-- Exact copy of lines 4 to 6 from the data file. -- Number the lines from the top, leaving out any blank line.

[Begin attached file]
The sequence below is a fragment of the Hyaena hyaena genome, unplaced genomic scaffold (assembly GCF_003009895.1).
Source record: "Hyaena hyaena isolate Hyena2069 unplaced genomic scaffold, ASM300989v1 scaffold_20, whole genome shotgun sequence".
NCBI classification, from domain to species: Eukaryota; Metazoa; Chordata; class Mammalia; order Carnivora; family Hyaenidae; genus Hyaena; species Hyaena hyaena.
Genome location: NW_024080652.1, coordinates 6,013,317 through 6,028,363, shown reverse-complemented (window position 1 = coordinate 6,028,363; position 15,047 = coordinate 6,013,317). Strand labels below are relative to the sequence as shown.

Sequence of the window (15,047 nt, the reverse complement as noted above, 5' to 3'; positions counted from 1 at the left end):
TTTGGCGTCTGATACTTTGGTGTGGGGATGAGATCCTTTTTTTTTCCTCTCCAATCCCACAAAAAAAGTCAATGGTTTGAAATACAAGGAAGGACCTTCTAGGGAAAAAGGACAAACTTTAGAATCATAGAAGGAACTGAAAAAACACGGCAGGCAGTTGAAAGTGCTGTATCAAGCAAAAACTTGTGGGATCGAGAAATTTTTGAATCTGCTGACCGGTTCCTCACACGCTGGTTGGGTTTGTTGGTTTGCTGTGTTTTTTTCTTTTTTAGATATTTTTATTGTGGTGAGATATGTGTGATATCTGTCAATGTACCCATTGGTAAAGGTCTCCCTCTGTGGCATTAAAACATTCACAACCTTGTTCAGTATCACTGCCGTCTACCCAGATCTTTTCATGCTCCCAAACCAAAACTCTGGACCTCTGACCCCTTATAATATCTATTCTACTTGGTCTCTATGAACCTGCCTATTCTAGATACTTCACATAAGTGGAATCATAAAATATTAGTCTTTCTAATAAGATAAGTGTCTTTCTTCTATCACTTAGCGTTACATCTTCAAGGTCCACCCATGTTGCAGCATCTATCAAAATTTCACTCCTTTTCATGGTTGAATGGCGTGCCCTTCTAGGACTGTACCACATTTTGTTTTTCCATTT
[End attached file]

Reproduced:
Genome location: NW_024080652.1, coordinates 6,013,317 through 6,028,363, shown reverse-complemented (window position 1 = coordinate 6,028,363; position 15,047 = coordinate 6,013,317). Strand labels below are relative to the sequence as shown.

Sequence of the window (15,047 nt, the reverse complement as noted above, 5' to 3'; positions counted from 1 at the left end):
TTTGGCGTCTGATACTTTGGTGTGGGGATGAGATCCTTTTTTTTTCCTCTCCAATCCCACAAAAAAAGTCAATGGTTTGAAATACAAGGAAGGACCTTCTAGGGAAAAAGGACAAACTTTAGAATCATAGAAGGAACTGAAAAAACACGGCAGGCAGTTGAAAGTGCTGTATCAAGCAAAAACTTGTGGGATCGAGAAATTTTTGAATCTGCTGACCGGTTCCTCACACGCTGGTTGGGTTTGTTGGTTTGCTGTGTTTTTTTCTTTTTTAGATATTTTTATTGTGGTGAGATATGTGTGATATCTGTCAATGTACCCATTGGTAAAGGTCTCCCTCTGTGGCATTAAAACATTCACAACCTTGTTCAGTATCACTGCCGTCTACCCAGATCTTTTCATGCTCCCAAACCAAAACTCTGGACCTCTGACCCCTTATAATATCTATTCTACTTGGTCTCTATGAACCTGCCTATTCTAGATACTTCACATAAGTGGAATCATAAAATATTAGTCTTTCTAATAAGATAAGTGTCTTTCTTCTATCACTTAGCGTTACATCTTCAAGGTCCACCCATGTTGCAGCATCTATCAAAATTTCACTCCTTTTCATGGTTGAATGGCGTGCCCTTCTAGGACTGTACCACATTTTGTTTTTCCATTT